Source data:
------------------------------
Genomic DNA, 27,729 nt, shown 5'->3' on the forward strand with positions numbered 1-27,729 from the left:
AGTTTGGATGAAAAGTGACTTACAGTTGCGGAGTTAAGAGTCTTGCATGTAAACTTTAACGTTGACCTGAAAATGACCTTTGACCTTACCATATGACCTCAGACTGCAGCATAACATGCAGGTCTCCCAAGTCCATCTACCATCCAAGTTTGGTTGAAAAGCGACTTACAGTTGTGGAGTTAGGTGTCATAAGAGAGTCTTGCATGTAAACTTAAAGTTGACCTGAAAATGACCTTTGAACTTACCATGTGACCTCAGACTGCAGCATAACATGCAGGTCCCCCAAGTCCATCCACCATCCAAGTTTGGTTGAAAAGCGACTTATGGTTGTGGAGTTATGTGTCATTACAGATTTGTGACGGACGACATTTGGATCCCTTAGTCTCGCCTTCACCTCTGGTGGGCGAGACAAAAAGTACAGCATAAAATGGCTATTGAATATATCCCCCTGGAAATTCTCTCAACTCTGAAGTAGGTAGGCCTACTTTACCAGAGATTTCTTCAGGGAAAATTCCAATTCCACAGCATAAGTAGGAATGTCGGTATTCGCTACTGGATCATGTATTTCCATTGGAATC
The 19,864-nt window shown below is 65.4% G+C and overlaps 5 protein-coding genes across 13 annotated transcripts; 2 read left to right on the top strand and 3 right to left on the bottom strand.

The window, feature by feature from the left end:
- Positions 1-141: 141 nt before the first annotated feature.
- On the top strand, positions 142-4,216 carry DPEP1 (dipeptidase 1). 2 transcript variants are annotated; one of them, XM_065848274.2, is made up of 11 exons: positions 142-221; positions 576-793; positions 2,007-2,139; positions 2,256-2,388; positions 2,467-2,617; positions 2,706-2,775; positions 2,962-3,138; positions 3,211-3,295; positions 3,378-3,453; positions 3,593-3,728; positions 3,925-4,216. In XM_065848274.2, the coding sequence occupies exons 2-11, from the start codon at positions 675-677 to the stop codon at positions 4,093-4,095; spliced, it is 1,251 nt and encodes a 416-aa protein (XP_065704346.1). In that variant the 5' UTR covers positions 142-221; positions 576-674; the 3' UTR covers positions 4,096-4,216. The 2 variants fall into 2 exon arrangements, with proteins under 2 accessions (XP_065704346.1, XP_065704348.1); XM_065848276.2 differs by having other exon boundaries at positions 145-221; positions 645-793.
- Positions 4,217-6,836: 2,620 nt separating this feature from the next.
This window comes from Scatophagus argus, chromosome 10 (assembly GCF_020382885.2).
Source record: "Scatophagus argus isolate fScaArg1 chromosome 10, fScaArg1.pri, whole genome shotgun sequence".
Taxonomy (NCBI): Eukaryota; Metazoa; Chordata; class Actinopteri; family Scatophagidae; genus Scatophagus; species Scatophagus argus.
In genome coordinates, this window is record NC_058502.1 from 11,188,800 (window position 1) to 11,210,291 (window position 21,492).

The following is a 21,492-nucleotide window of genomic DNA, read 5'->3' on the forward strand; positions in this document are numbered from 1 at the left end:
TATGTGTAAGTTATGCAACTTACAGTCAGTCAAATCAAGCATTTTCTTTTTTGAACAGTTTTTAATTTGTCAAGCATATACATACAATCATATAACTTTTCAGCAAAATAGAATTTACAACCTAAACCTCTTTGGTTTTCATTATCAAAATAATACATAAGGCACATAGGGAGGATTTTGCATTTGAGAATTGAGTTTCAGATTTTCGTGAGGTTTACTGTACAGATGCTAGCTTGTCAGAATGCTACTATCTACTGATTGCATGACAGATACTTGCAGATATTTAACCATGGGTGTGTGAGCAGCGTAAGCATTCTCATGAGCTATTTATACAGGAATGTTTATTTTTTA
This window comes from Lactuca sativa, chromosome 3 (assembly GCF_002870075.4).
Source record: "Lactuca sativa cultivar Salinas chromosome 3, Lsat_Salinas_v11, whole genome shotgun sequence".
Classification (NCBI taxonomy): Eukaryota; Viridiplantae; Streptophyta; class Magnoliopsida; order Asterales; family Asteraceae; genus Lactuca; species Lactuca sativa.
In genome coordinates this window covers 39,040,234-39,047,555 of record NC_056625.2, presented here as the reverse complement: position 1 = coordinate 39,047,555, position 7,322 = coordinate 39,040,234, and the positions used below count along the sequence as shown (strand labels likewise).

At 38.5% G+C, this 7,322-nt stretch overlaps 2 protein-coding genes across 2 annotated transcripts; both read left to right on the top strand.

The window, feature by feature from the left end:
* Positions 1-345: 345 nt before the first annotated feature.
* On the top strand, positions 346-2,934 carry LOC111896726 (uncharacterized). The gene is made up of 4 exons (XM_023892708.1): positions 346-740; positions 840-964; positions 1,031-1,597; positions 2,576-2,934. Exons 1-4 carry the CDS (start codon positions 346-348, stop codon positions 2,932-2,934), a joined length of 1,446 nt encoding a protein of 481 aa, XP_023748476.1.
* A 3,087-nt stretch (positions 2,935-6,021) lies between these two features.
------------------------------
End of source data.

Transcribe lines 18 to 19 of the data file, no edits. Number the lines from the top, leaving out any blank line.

At 38.5% G+C, this 7,322-nt stretch overlaps 2 protein-coding genes across 2 annotated transcripts; both read left to right on the top strand.

The window, feature by feature from the left end: